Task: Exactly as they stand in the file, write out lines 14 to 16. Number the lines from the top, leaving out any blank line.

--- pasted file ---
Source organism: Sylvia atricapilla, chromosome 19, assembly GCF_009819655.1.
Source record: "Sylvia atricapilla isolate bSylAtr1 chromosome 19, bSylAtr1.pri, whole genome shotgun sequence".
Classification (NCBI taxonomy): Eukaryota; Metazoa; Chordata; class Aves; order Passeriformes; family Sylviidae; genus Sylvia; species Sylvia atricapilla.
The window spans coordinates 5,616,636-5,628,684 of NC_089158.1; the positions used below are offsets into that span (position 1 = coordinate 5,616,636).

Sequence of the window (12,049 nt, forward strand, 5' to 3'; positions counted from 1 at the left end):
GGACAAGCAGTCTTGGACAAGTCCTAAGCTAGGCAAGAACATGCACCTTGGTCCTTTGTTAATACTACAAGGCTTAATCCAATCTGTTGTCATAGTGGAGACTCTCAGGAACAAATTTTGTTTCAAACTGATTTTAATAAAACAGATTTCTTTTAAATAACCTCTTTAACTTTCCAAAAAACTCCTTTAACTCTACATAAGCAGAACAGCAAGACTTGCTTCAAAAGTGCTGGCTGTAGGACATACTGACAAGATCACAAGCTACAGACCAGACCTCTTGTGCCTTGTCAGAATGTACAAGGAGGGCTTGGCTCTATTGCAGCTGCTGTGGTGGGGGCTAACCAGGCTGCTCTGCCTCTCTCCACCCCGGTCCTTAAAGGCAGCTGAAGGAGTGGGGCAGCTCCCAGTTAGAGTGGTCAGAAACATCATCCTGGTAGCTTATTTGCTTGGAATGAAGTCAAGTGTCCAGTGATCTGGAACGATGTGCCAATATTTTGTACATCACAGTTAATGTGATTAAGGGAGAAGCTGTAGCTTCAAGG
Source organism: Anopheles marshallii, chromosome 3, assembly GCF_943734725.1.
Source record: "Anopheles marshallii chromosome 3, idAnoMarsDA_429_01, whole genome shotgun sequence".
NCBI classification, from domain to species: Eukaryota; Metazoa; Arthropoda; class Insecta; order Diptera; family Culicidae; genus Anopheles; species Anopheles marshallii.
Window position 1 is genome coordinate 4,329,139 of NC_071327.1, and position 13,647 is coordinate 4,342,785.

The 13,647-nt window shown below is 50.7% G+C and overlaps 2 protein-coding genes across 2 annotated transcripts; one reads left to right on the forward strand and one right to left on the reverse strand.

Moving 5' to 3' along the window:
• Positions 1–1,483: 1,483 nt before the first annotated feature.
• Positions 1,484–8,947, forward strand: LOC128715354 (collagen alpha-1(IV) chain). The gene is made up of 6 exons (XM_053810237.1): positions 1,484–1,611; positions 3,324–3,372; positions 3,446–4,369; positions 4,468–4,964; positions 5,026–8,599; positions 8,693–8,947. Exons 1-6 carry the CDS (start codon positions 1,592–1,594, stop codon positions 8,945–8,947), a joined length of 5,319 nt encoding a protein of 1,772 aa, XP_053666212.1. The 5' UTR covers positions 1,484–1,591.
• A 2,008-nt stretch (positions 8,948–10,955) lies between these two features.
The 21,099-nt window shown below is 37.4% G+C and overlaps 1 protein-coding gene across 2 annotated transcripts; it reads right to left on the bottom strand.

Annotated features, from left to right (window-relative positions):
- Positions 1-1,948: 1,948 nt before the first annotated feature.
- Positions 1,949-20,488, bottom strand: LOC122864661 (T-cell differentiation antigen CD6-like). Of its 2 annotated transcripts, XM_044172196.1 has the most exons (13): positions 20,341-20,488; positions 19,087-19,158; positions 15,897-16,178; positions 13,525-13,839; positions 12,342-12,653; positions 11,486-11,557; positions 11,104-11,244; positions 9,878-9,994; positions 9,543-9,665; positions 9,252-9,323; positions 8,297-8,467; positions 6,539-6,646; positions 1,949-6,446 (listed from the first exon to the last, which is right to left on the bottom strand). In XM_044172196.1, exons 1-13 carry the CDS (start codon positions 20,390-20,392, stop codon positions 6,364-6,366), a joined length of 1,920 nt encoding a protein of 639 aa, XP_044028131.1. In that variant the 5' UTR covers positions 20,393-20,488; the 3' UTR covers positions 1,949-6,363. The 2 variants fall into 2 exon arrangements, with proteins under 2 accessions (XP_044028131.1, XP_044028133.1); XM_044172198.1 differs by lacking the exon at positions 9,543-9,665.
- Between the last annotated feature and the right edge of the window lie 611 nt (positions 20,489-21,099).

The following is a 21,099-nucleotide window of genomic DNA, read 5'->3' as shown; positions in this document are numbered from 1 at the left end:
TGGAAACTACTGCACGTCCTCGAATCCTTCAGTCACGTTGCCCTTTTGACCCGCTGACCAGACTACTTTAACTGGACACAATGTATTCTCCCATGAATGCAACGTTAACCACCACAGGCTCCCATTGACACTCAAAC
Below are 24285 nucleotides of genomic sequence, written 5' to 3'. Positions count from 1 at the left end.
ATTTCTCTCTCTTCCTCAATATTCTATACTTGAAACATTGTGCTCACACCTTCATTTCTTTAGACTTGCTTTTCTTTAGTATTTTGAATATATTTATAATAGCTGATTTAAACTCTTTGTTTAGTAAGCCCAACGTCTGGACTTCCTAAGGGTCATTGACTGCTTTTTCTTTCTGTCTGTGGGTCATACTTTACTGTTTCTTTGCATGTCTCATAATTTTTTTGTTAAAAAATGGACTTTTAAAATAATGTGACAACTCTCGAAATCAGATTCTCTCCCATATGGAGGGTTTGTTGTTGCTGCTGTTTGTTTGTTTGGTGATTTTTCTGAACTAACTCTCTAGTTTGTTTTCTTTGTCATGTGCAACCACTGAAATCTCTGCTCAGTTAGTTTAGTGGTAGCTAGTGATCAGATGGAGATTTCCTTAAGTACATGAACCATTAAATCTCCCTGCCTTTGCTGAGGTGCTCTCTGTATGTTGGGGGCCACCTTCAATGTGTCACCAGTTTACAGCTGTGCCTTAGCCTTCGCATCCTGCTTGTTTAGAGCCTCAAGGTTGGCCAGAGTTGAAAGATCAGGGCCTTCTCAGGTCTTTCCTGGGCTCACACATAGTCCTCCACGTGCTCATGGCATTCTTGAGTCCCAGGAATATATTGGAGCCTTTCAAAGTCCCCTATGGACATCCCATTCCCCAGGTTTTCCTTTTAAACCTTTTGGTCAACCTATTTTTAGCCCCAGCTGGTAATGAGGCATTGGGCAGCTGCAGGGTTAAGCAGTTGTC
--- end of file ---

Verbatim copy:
• Positions 1,484–8,947, forward strand: LOC128715354 (collagen alpha-1(IV) chain). The gene is made up of 6 exons (XM_053810237.1): positions 1,484–1,611; positions 3,324–3,372; positions 3,446–4,369; positions 4,468–4,964; positions 5,026–8,599; positions 8,693–8,947. Exons 1-6 carry the CDS (start codon positions 1,592–1,594, stop codon positions 8,945–8,947), a joined length of 5,319 nt encoding a protein of 1,772 aa, XP_053666212.1. The 5' UTR covers positions 1,484–1,591.
• A 2,008-nt stretch (positions 8,948–10,955) lies between these two features.
The 21,099-nt window shown below is 37.4% G+C and overlaps 1 protein-coding gene across 2 annotated transcripts; it reads right to left on the bottom strand.